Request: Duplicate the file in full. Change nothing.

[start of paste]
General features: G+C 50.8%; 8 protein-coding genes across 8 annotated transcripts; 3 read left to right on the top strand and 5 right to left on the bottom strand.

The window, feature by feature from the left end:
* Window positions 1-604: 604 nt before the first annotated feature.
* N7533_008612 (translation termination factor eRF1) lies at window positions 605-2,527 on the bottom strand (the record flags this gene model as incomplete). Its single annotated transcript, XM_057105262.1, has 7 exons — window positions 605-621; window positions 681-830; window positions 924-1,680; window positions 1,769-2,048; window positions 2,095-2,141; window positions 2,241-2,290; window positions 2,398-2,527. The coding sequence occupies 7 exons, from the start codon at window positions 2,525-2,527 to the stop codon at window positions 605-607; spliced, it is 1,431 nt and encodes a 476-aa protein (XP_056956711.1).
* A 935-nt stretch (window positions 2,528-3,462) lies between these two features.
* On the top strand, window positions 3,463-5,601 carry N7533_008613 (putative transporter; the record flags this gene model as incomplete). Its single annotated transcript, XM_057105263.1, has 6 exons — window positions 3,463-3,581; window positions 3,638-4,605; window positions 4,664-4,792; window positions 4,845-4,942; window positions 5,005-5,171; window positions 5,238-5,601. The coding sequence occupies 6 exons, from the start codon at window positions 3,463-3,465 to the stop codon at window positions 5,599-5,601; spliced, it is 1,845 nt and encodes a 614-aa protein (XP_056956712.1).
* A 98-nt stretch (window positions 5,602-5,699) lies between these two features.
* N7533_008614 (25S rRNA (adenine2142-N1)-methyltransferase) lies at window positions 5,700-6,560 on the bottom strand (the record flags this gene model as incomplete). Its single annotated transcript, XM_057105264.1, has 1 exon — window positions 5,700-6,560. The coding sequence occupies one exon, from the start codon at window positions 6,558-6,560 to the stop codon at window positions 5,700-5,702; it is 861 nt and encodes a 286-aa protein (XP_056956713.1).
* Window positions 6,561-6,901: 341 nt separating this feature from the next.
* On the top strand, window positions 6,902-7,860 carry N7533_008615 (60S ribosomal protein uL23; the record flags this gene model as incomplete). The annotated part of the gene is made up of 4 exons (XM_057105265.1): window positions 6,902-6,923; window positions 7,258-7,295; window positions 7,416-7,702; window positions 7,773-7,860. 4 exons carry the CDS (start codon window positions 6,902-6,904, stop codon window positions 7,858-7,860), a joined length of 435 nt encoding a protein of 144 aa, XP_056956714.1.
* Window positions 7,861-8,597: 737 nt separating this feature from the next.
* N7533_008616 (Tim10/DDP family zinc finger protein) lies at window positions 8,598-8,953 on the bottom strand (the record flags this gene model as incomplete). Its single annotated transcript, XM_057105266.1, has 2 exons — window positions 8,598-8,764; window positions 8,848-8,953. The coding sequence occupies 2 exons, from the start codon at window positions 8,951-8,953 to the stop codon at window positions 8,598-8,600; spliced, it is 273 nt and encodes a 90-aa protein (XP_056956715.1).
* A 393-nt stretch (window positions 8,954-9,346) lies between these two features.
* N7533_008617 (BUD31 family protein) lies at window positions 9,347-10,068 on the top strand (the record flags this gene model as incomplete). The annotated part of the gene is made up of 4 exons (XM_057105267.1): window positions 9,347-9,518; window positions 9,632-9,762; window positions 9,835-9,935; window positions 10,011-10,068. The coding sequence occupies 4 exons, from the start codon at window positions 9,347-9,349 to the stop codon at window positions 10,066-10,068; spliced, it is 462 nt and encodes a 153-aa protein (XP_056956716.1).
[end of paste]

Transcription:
General features: G+C 50.8%; 8 protein-coding genes across 8 annotated transcripts; 3 read left to right on the top strand and 5 right to left on the bottom strand.

The window, feature by feature from the left end:
* Window positions 1-604: 604 nt before the first annotated feature.
* N7533_008612 (translation termination factor eRF1) lies at window positions 605-2,527 on the bottom strand (the record flags this gene model as incomplete). Its single annotated transcript, XM_057105262.1, has 7 exons — window positions 605-621; window positions 681-830; window positions 924-1,680; window positions 1,769-2,048; window positions 2,095-2,141; window positions 2,241-2,290; window positions 2,398-2,527. The coding sequence occupies 7 exons, from the start codon at window positions 2,525-2,527 to the stop codon at window positions 605-607; spliced, it is 1,431 nt and encodes a 476-aa protein (XP_056956711.1).
* A 935-nt stretch (window positions 2,528-3,462) lies between these two features.
* On the top strand, window positions 3,463-5,601 carry N7533_008613 (putative transporter; the record flags this gene model as incomplete). Its single annotated transcript, XM_057105263.1, has 6 exons — window positions 3,463-3,581; window positions 3,638-4,605; window positions 4,664-4,792; window positions 4,845-4,942; window positions 5,005-5,171; window positions 5,238-5,601. The coding sequence occupies 6 exons, from the start codon at window positions 3,463-3,465 to the stop codon at window positions 5,599-5,601; spliced, it is 1,845 nt and encodes a 614-aa protein (XP_056956712.1).
* A 98-nt stretch (window positions 5,602-5,699) lies between these two features.
* N7533_008614 (25S rRNA (adenine2142-N1)-methyltransferase) lies at window positions 5,700-6,560 on the bottom strand (the record flags this gene model as incomplete). Its single annotated transcript, XM_057105264.1, has 1 exon — window positions 5,700-6,560. The coding sequence occupies one exon, from the start codon at window positions 6,558-6,560 to the stop codon at window positions 5,700-5,702; it is 861 nt and encodes a 286-aa protein (XP_056956713.1).
* Window positions 6,561-6,901: 341 nt separating this feature from the next.
* On the top strand, window positions 6,902-7,860 carry N7533_008615 (60S ribosomal protein uL23; the record flags this gene model as incomplete). The annotated part of the gene is made up of 4 exons (XM_057105265.1): window positions 6,902-6,923; window positions 7,258-7,295; window positions 7,416-7,702; window positions 7,773-7,860. 4 exons carry the CDS (start codon window positions 6,902-6,904, stop codon window positions 7,858-7,860), a joined length of 435 nt encoding a protein of 144 aa, XP_056956714.1.
* Window positions 7,861-8,597: 737 nt separating this feature from the next.
* N7533_008616 (Tim10/DDP family zinc finger protein) lies at window positions 8,598-8,953 on the bottom strand (the record flags this gene model as incomplete). Its single annotated transcript, XM_057105266.1, has 2 exons — window positions 8,598-8,764; window positions 8,848-8,953. The coding sequence occupies 2 exons, from the start codon at window positions 8,951-8,953 to the stop codon at window positions 8,598-8,600; spliced, it is 273 nt and encodes a 90-aa protein (XP_056956715.1).
* A 393-nt stretch (window positions 8,954-9,346) lies between these two features.
* N7533_008617 (BUD31 family protein) lies at window positions 9,347-10,068 on the top strand (the record flags this gene model as incomplete). The annotated part of the gene is made up of 4 exons (XM_057105267.1): window positions 9,347-9,518; window positions 9,632-9,762; window positions 9,835-9,935; window positions 10,011-10,068. The coding sequence occupies 4 exons, from the start codon at window positions 9,347-9,349 to the stop codon at window positions 10,066-10,068; spliced, it is 462 nt and encodes a 153-aa protein (XP_056956716.1).